The gap analyse resulted in an INTERIM SHORTLIST (1.0) of 15 CE indicators that match currently expressed CE port objectives. Another 17 indicators were selected as port relevant, but didn't match any (known) CE objective for now.
A systematic approach was taken to reach a long list of CE indicators for ports. The starting point was the collection of available and accessible CE indicators from state-of-the-art CE sources. These indicators were not deliberately developed for ports or port activities in particular (a top-down approach). Next, existing CE indicators, which are already being monitored by ports, were considered in a bottom-up way, along with reports issued by port policy-oriented organisations. A longlist of 308 CE indicators was structured into CE and value chain themes. Based on reflections of the Research Team, as well as port and CE experts of a Reflection Group, similar indicators were then bundled where possible and remaining indicators was checked upon or translated towards port relevance. This resulted in a longlist of 32 CE indicators.
Given the complex challenge, exploratory research was chosen as the method. First and foremost, it was necessary to know the context well and provide a robust framework to help guide the exploratory steps and the choices to be made.
From the beginning of the exploration, the Research Team tried to find the balance between building on and improving already existing knowledge, concepts and experience (lean) on the one hand, and working adaptively on actionable insights (agile) during the process (November 2021 - June 2022) on the other.
Some research contributions already mention a number of indicators, varying over ports and based on, amongst others, data availability, willingness to communicate about it, specific projects they want to highlight, etc. However, from a port competitiveness perspective, ports should develop CE competitive advantages and compare themselves with their competitors. A common set of relevant CE indicators, having the potential to raise port CE ambitions, will enable a baseline, follow-up and benchmark analysis. These CE indicators would also support the possibility to aggregate information over several ports, and indicate their joint effort for society in this transition (Source: ECSA, PLA & VUB, 2022)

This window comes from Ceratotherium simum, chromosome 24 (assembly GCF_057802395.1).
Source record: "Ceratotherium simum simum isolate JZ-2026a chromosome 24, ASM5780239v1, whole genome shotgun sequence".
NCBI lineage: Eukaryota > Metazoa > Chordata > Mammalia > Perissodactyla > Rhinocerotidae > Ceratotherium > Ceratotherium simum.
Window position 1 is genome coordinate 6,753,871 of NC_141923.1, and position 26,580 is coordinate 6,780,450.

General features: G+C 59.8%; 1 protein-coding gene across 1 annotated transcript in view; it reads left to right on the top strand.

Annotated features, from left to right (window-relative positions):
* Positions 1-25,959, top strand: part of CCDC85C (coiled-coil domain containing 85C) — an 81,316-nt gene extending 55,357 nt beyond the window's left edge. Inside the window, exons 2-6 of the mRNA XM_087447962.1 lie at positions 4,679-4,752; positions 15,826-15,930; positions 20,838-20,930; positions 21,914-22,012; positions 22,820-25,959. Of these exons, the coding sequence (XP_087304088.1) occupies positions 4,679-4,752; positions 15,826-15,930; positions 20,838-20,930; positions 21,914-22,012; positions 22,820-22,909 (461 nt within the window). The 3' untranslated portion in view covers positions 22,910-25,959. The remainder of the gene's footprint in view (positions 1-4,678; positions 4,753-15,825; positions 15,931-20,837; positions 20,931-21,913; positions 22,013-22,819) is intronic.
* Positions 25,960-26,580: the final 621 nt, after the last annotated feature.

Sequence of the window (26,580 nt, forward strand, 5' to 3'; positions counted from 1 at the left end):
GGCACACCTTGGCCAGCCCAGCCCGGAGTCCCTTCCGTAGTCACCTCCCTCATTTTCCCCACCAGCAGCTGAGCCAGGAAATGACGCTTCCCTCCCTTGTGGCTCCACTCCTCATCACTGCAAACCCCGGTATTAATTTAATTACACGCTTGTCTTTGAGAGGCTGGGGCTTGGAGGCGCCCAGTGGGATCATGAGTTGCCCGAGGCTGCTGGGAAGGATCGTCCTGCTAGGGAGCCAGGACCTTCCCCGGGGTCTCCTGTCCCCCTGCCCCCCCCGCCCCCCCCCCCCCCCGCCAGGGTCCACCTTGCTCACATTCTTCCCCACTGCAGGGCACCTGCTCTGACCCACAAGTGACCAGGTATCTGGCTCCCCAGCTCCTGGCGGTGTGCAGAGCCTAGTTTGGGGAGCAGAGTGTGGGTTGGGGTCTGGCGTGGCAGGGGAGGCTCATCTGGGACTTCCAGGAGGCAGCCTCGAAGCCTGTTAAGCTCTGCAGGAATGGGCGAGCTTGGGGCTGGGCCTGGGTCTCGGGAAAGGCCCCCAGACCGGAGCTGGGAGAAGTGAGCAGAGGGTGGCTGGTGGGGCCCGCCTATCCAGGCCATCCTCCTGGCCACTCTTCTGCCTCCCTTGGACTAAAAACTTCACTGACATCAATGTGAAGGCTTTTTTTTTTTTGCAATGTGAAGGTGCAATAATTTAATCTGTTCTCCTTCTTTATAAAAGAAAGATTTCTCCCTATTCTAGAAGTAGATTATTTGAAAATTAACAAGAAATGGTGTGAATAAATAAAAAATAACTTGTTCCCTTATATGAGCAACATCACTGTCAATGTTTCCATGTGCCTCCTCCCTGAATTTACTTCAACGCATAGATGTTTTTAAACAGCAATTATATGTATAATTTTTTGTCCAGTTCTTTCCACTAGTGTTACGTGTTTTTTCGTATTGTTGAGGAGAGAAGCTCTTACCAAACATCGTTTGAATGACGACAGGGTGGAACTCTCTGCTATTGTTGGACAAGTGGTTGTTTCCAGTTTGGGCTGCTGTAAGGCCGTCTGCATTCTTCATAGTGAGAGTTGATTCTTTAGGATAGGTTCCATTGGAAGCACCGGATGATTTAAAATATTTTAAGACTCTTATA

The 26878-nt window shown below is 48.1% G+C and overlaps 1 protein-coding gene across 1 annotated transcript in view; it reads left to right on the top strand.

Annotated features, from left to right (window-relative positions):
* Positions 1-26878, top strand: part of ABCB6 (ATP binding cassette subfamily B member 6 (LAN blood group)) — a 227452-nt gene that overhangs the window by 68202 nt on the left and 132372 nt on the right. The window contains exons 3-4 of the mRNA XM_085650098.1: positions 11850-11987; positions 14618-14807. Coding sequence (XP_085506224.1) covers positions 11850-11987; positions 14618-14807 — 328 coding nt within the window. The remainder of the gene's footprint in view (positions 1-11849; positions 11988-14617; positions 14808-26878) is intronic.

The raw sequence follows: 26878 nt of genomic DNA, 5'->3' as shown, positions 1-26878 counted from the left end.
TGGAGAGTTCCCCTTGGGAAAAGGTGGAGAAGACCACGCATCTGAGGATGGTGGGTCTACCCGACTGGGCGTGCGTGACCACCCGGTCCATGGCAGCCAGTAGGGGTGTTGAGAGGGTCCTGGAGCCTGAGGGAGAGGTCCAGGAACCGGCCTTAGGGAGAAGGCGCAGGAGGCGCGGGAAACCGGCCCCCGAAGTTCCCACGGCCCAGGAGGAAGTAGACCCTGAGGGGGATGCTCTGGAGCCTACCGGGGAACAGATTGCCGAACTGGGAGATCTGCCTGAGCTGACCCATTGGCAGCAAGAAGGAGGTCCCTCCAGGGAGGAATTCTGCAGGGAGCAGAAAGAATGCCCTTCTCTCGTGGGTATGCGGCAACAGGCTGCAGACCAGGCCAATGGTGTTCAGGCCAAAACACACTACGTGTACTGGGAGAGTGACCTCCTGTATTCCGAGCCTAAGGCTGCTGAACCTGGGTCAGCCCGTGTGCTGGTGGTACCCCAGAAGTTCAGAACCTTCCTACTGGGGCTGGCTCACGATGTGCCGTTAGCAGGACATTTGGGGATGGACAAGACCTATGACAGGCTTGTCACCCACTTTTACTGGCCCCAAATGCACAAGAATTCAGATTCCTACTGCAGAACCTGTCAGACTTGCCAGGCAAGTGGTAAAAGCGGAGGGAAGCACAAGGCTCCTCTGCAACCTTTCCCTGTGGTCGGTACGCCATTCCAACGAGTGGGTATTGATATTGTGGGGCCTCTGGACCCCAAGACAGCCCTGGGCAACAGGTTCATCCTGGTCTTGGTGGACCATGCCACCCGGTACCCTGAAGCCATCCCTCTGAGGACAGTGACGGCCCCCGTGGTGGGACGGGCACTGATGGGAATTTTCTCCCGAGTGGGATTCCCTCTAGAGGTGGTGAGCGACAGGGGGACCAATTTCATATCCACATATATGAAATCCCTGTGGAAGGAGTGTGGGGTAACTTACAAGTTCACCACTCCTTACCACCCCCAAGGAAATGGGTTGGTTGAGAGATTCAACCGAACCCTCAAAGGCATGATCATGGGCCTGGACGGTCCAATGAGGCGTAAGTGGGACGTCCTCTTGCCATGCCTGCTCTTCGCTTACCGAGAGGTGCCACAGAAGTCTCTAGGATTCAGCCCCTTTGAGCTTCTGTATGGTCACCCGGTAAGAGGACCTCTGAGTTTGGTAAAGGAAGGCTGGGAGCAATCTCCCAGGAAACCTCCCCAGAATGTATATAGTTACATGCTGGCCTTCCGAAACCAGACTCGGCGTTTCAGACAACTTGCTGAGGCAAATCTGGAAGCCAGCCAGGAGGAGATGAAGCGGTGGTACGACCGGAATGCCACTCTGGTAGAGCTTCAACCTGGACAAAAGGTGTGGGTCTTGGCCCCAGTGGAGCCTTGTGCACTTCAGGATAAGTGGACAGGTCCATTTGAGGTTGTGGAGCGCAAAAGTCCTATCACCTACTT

Recently, Circular Flanders launched a Circular Economy Monitor. At the same time, a new Flemish Port Strategy 2030 is operationalized by drawing up KPIs, while the individual Flemish ports gradually adopt circular strategies and activities. Once ports have such strategies, target setting supported by appropriate indicators becomes a logical next step.
Whilst ports have recently focusing on circular economy, there were relevant initiatives in the international port sector for some time to which one can connect or learn from. EcoPorts the main environmental initiative of the European port sector, was initiated in 1997 and has been fully integrated into the European Sea Port Organization (ESPO) since 2011.
The Global Reporting Initiative (GRI) envisions a sustainable future enabled by transparency and open dialogue about impacts. GRI also started in 1997 and set the standards for sustainability reporting in 2016 with which the major seaports started working. More recently the International Association of Ports and Harbours (IAPH) set up the World Port Sustainability Program (WPSP) that builds on the World Ports Climate Action Program (WACAP) that started in 2008.
The current dynamic context of monitoring circular economy and the evolving role of Port Management Bodies (PMBs) in sustainability reporting is an excellent opportunity that presented itself to clarify the direction in which it could co-evolve and be integrated. Now is the time for an exploratory study on monitoring a circular economy in port areas. Not just to clarify the challenge or simply gain insights, but also to make the insights actionable.